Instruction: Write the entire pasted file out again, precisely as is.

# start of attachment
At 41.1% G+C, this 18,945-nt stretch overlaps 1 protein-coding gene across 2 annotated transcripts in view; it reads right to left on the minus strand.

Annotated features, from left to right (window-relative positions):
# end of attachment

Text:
At 41.1% G+C, this 18,945-nt stretch overlaps 1 protein-coding gene across 2 annotated transcripts in view; it reads right to left on the minus strand.

Annotated features, from left to right (window-relative positions):